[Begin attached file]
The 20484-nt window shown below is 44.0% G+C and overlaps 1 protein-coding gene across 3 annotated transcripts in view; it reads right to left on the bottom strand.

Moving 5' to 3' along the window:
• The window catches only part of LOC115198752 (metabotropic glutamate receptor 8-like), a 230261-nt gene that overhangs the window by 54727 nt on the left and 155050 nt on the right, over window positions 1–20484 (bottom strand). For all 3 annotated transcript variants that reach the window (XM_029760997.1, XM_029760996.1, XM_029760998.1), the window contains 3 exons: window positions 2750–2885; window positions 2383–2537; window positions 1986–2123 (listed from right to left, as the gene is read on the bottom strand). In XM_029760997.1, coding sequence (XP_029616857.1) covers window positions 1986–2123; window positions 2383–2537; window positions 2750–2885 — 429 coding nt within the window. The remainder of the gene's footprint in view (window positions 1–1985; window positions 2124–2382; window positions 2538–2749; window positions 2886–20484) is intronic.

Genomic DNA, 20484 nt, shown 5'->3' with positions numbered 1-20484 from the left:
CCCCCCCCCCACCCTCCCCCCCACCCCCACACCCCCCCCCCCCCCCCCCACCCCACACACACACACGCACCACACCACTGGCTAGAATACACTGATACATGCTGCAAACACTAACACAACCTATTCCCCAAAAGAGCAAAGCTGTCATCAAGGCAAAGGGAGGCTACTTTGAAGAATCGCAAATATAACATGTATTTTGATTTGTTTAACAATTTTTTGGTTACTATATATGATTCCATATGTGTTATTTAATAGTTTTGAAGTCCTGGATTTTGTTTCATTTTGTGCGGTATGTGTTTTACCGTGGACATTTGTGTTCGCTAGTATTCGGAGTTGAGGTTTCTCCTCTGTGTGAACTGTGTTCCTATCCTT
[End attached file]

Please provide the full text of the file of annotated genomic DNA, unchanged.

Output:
The 20484-nt window shown below is 44.0% G+C and overlaps 1 protein-coding gene across 3 annotated transcripts in view; it reads right to left on the bottom strand.

Moving 5' to 3' along the window:
• The window catches only part of LOC115198752 (metabotropic glutamate receptor 8-like), a 230261-nt gene that overhangs the window by 54727 nt on the left and 155050 nt on the right, over window positions 1–20484 (bottom strand). For all 3 annotated transcript variants that reach the window (XM_029760997.1, XM_029760996.1, XM_029760998.1), the window contains 3 exons: window positions 2750–2885; window positions 2383–2537; window positions 1986–2123 (listed from right to left, as the gene is read on the bottom strand). In XM_029760997.1, coding sequence (XP_029616857.1) covers window positions 1986–2123; window positions 2383–2537; window positions 2750–2885 — 429 coding nt within the window. The remainder of the gene's footprint in view (window positions 1–1985; window positions 2124–2382; window positions 2538–2749; window positions 2886–20484) is intronic.

Genomic DNA, 20484 nt, shown 5'->3' with positions numbered 1-20484 from the left:
CCCCCCCCCCACCCTCCCCCCCACCCCCACACCCCCCCCCCCCCCCCCCACCCCACACACACACACGCACCACACCACTGGCTAGAATACACTGATACATGCTGCAAACACTAACACAACCTATTCCCCAAAAGAGCAAAGCTGTCATCAAGGCAAAGGGAGGCTACTTTGAAGAATCGCAAATATAACATGTATTTTGATTTGTTTAACAATTTTTTGGTTACTATATATGATTCCATATGTGTTATTTAATAGTTTTGAAGTCCTGGATTTTGTTTCATTTTGTGCGGTATGTGTTTTACCGTGGACATTTGTGTTCGCTAGTATTCGGAGTTGAGGTTTCTCCTCTGTGTGAACTGTGTTCCTATCCTT